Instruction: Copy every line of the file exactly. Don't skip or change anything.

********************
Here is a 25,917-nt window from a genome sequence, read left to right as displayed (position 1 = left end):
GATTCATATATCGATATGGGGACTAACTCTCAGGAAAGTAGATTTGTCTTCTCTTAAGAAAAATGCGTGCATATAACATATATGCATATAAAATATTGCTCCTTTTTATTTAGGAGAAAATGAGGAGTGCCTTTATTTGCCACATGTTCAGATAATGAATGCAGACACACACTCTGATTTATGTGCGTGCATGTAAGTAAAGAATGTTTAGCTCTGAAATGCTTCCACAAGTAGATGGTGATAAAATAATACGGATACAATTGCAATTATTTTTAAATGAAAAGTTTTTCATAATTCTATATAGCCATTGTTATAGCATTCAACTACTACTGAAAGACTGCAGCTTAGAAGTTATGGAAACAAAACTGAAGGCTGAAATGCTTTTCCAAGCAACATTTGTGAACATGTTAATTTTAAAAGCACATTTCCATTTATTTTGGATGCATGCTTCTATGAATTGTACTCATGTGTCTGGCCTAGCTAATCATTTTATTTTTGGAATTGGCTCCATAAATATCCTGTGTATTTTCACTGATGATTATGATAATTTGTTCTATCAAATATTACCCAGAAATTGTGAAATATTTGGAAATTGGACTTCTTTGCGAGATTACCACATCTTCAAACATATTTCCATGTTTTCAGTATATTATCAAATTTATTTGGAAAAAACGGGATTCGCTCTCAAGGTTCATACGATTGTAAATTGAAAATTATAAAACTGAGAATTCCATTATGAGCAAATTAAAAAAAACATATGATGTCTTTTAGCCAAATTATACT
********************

Here is a 25,917-nt window from a genome sequence, read left to right as displayed (position 1 = left end):
GATTCATATATCGATATGGGGACTAACTCTCAGGAAAGTAGATTTGTCTTCTCTTAAGAAAAATGCGTGCATATAACATATATGCATATAAAATATTGCTCCTTTTTATTTAGGAGAAAATGAGGAGTGCCTTTATTTGCCACATGTTCAGATAATGAATGCAGACACACACTCTGATTTATGTGCGTGCATGTAAGTAAAGAATGTTTAGCTCTGAAATGCTTCCACAAGTAGATGGTGATAAAATAATACGGATACAATTGCAATTATTTTTAAATGAAAAGTTTTTCATAATTCTATATAGCCATTGTTATAGCATTCAACTACTACTGAAAGACTGCAGCTTAGAAGTTATGGAAACAAAACTGAAGGCTGAAATGCTTTTCCAAGCAACATTTGTGAACATGTTAATTTTAAAAGCACATTTCCATTTATTTTGGATGCATGCTTCTATGAATTGTACTCATGTGTCTGGCCTAGCTAATCATTTTATTTTTGGAATTGGCTCCATAAATATCCTGTGTATTTTCACTGATGATTATGATAATTTGTTCTATCAAATATTACCCAGAAATTGTGAAATATTTGGAAATTGGACTTCTTTGCGAGATTACCACATCTTCAAACATATTTCCATGTTTTCAGTATATTATCAAATTTATTTGGAAAAAACGGGATTCGCTCTCAAGGTTCATACGATTGTAAATTGAAAATTATAAAACTGAGAATTCCATTATGAGCAAATTAAAAAAAACATATGATGTCTTTTAGCCAAATTATACT